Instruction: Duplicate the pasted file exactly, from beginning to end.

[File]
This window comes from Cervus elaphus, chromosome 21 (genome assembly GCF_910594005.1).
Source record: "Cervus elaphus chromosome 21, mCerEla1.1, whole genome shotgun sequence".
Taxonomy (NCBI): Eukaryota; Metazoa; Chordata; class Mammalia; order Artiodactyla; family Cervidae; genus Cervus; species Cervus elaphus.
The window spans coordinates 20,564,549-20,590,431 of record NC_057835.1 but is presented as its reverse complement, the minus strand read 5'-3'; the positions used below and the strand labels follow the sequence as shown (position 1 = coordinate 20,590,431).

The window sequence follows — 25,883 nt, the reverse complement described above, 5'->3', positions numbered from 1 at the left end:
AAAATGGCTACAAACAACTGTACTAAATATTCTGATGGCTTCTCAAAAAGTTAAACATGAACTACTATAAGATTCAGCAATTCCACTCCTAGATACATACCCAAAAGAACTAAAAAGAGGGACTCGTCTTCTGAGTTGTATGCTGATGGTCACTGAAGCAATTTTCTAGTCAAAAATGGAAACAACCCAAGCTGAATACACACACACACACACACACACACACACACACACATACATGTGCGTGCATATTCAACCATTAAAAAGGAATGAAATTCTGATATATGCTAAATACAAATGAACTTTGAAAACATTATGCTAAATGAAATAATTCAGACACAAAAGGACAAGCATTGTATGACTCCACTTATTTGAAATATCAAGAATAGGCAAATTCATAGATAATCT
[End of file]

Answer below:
This window comes from Cervus elaphus, chromosome 21 (genome assembly GCF_910594005.1).
Source record: "Cervus elaphus chromosome 21, mCerEla1.1, whole genome shotgun sequence".
Taxonomy (NCBI): Eukaryota; Metazoa; Chordata; class Mammalia; order Artiodactyla; family Cervidae; genus Cervus; species Cervus elaphus.
The window spans coordinates 20,564,549-20,590,431 of record NC_057835.1 but is presented as its reverse complement, the minus strand read 5'-3'; the positions used below and the strand labels follow the sequence as shown (position 1 = coordinate 20,590,431).

The window sequence follows — 25,883 nt, the reverse complement described above, 5'->3', positions numbered from 1 at the left end:
AAAATGGCTACAAACAACTGTACTAAATATTCTGATGGCTTCTCAAAAAGTTAAACATGAACTACTATAAGATTCAGCAATTCCACTCCTAGATACATACCCAAAAGAACTAAAAAGAGGGACTCGTCTTCTGAGTTGTATGCTGATGGTCACTGAAGCAATTTTCTAGTCAAAAATGGAAACAACCCAAGCTGAATACACACACACACACACACACACACACACACACACATACATGTGCGTGCATATTCAACCATTAAAAAGGAATGAAATTCTGATATATGCTAAATACAAATGAACTTTGAAAACATTATGCTAAATGAAATAATTCAGACACAAAAGGACAAGCATTGTATGACTCCACTTATTTGAAATATCAAGAATAGGCAAATTCATAGATAATCT